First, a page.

On Friday, May 5th, Dr. Sarah Turnbull from the School of Law at Birkbeck, University of London, gave a seminar on deported migrants. The title of the seminar was “Researching Life After Deportation From The United Kingdom” and her findings were based on empirical evidence Dr. Turnbull obtained through in-detention fieldwork at four Immigration Removal Centres (IRC’s) and post-detention correspondence with migrants after their removal from the UK.  Her presentation focused on the traumatic experiences that people who are no longer legally residing in the UK go through. Thanks to follow-up interviews and correspondence after deportation, her research shines a light on what happens during and after detention, including people’s experiences of reintegration. 

According to Dr. Turnbull, immigration detention and deportation are two interconnected practices that form part of the country’s response to managing unwanted migration, to controlling borders, and to reasserting sovereign power.  The rationale of deportation is to restore the displaced, out-of-place people to their ‘natural’ place of life, their ‘home- land’ (Khosravi 2016: 172).  Deportation devastates people, families, and whole communities. Unauthorised migrants and failed asylum seekers live in constant fear of deportation. They know that any possible contact with UK immigration officers can put them behind bars and in removal proceedings. More obvious, of course, is the impact that deportation has on people and their loved ones. One of her correspondents writes: now I don’t have a place to live […] oh my God to be honest Sarah if life is going to treat me like this I better commit suicide, I dint want to live in this world like this

During her presentation, Dr. Turnbull also explained that the experiences of immigration detention and deportation shape and reshape detainees’ sense of identity, and where or what ‘home’ is for them.

Dr. Turnbull’s introduced her informants, most of whom were male and most returned to their home countries in regions of Africa, South America, and Southeast Asia, while one was sent to Italy under the Dublin III Regulation. Most informants were either failed asylum seekers, had expired documents (visas) through over-staying, or were working illegally, but one was deported due to criminal offending. All were deported directly from immigration detention.  Detention is an important mechanism through which deportation can be more easily executed: the containment of immigrants identified for expulsion within secured buildings makes it easier for private security guards, as contractors are commonly used for this task, to escort them to the airport and put them on the airplane. Although deportation procedures must follow government guidelines and international law in order to minimise harm to both parties, existing research reveals that deportation carries long-term issues.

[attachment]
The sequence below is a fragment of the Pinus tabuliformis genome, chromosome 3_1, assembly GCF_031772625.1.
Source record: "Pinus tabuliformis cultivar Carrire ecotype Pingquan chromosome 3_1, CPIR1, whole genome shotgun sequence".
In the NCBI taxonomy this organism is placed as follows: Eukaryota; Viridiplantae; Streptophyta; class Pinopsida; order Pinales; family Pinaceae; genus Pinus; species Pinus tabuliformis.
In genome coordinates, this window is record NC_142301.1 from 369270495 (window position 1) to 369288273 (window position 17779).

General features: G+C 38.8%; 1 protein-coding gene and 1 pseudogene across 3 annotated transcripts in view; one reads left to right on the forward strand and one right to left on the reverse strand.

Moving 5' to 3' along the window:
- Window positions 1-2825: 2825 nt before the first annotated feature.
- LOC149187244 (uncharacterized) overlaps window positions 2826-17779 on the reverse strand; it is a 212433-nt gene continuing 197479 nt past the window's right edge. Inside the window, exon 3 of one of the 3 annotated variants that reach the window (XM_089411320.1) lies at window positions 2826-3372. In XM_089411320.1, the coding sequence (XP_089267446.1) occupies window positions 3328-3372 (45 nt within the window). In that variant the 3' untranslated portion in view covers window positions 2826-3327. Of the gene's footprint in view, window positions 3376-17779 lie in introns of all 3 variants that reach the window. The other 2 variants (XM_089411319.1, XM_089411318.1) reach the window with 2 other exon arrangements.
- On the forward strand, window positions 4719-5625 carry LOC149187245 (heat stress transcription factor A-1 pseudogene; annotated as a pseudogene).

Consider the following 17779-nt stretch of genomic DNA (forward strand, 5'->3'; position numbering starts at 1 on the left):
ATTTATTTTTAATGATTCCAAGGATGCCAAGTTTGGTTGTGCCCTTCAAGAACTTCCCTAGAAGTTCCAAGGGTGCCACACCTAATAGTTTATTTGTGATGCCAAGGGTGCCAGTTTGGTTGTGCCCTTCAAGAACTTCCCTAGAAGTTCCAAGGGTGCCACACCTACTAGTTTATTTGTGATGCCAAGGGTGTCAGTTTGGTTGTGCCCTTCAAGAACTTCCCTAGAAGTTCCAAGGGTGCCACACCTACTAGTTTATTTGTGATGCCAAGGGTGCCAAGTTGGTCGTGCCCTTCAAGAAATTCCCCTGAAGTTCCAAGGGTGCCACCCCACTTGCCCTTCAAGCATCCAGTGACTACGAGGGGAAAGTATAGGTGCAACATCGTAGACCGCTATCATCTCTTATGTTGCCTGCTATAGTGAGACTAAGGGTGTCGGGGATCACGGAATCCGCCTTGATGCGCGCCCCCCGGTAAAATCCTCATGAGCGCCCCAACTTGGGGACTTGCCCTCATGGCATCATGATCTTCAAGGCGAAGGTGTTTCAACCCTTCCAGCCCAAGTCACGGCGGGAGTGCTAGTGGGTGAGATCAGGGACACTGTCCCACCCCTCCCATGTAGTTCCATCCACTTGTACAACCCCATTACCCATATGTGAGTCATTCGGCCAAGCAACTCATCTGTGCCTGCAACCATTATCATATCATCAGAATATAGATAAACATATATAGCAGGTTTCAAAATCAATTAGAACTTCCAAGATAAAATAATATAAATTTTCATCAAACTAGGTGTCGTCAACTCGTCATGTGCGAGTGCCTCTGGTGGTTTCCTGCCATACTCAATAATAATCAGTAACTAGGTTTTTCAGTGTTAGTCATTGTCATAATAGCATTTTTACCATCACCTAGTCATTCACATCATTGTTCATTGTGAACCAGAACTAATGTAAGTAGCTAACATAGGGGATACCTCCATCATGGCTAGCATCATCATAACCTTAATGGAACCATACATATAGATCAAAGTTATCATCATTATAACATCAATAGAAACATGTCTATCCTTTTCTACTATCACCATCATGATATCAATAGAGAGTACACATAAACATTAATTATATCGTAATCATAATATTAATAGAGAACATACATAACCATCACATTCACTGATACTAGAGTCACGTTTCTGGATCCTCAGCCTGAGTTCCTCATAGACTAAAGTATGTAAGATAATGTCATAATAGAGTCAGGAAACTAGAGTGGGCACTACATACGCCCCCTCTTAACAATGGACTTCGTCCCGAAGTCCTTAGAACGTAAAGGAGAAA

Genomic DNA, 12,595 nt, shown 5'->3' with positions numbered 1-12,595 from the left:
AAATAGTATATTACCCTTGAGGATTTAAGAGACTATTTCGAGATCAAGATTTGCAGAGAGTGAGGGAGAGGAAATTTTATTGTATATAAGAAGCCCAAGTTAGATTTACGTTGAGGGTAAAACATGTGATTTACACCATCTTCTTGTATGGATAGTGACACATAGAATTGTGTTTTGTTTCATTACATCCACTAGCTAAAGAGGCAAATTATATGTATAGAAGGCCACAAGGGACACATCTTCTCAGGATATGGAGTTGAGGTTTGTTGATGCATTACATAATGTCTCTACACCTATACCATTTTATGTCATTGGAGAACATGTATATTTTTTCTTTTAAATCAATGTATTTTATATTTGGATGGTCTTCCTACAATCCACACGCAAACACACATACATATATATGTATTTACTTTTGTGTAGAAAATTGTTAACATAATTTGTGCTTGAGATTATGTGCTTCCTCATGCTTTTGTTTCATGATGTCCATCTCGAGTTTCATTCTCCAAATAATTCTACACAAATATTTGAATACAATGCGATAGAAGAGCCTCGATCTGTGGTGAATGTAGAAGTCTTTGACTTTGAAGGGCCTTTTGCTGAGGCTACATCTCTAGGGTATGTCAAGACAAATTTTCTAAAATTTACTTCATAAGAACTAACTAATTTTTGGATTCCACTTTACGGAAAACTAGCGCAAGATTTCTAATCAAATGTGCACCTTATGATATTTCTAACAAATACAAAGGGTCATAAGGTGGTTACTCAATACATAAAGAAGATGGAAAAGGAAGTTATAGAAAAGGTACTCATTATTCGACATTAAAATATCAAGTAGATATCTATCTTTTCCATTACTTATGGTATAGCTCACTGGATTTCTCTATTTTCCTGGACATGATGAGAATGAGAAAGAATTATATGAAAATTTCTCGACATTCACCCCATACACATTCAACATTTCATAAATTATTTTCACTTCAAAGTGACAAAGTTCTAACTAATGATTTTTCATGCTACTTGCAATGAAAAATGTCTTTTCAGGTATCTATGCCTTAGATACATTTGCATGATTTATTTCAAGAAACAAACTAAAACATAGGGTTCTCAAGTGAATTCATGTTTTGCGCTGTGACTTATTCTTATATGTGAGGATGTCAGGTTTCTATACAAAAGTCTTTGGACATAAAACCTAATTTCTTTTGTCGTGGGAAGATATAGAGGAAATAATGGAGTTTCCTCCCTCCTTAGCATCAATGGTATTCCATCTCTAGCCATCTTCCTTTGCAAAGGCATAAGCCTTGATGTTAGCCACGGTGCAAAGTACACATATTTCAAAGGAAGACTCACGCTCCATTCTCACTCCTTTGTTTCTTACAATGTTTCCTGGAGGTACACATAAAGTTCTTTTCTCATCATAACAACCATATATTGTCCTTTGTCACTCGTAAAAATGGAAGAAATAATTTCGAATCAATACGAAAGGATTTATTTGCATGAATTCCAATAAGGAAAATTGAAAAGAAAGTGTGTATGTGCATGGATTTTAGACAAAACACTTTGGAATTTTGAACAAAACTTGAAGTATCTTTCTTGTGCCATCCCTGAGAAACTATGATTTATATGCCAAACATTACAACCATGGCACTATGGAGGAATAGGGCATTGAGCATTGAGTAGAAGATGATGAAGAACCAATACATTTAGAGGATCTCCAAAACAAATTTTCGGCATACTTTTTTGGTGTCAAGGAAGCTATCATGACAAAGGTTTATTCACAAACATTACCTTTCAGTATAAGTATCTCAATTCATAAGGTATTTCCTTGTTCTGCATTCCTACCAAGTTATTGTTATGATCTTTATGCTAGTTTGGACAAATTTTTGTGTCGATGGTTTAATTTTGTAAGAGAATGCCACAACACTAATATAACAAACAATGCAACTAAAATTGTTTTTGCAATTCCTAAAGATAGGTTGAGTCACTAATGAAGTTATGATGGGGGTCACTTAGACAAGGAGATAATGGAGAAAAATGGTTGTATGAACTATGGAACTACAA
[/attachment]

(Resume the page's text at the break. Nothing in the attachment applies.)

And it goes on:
While some migrants are able to use foreign-earned money and transnational networks to improve their post-deportation outcomes (Golash-Boza 2016), many suffer from impoverishment and financial hardship, displacement and loss of identity, cultural estrangement and psychological distress, stigmatisation and may consequently resort to law-breaking behaviour. 

Dr. Turnbull’s presentation was based on a forthcoming chapter in a collection edited by Sharham Khosravi on ethnographic perspectives on life after deportation. She hopes to continue her research on deportation and to further reveal the appalling outcomes of this practice.